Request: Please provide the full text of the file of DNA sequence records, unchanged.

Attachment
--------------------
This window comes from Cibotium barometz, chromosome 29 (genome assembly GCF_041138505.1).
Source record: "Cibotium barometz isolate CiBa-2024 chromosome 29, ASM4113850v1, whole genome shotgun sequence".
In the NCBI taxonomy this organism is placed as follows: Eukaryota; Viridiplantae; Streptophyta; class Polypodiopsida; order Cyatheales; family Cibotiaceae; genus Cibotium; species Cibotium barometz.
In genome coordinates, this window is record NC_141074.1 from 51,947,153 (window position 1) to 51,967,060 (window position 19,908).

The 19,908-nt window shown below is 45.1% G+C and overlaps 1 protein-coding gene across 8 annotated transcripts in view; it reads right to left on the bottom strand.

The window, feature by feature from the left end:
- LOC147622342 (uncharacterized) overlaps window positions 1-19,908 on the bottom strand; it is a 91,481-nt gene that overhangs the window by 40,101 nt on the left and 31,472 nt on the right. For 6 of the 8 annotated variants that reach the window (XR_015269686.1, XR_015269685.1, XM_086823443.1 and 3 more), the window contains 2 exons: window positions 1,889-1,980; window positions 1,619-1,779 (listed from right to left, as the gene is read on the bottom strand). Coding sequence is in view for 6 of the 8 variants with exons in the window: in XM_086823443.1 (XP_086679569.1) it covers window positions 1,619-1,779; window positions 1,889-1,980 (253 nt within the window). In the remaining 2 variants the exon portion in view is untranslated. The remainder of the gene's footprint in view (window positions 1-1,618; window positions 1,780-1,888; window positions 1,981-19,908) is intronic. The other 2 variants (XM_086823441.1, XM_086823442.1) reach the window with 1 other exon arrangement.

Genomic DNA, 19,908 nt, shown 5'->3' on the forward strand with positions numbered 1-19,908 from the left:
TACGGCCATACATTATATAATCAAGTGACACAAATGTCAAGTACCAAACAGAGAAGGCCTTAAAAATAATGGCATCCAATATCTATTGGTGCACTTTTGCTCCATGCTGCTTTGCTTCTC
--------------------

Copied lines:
This window comes from Cibotium barometz, chromosome 29 (genome assembly GCF_041138505.1).
Source record: "Cibotium barometz isolate CiBa-2024 chromosome 29, ASM4113850v1, whole genome shotgun sequence".
In the NCBI taxonomy this organism is placed as follows: Eukaryota; Viridiplantae; Streptophyta; class Polypodiopsida; order Cyatheales; family Cibotiaceae; genus Cibotium; species Cibotium barometz.
In genome coordinates, this window is record NC_141074.1 from 51,947,153 (window position 1) to 51,967,060 (window position 19,908).

The 19,908-nt window shown below is 45.1% G+C and overlaps 1 protein-coding gene across 8 annotated transcripts in view; it reads right to left on the bottom strand.

The window, feature by feature from the left end:
- LOC147622342 (uncharacterized) overlaps window positions 1-19,908 on the bottom strand; it is a 91,481-nt gene that overhangs the window by 40,101 nt on the left and 31,472 nt on the right. For 6 of the 8 annotated variants that reach the window (XR_015269686.1, XR_015269685.1, XM_086823443.1 and 3 more), the window contains 2 exons: window positions 1,889-1,980; window positions 1,619-1,779 (listed from right to left, as the gene is read on the bottom strand). Coding sequence is in view for 6 of the 8 variants with exons in the window: in XM_086823443.1 (XP_086679569.1) it covers window positions 1,619-1,779; window positions 1,889-1,980 (253 nt within the window). In the remaining 2 variants the exon portion in view is untranslated. The remainder of the gene's footprint in view (window positions 1-1,618; window positions 1,780-1,888; window positions 1,981-19,908) is intronic. The other 2 variants (XM_086823441.1, XM_086823442.1) reach the window with 1 other exon arrangement.

Genomic DNA, 19,908 nt, shown 5'->3' on the forward strand with positions numbered 1-19,908 from the left:
TACGGCCATACATTATATAATCAAGTGACACAAATGTCAAGTACCAAACAGAGAAGGCCTTAAAAATAATGGCATCCAATATCTATTGGTGCACTTTTGCTCCATGCTGCTTTGCTTCTC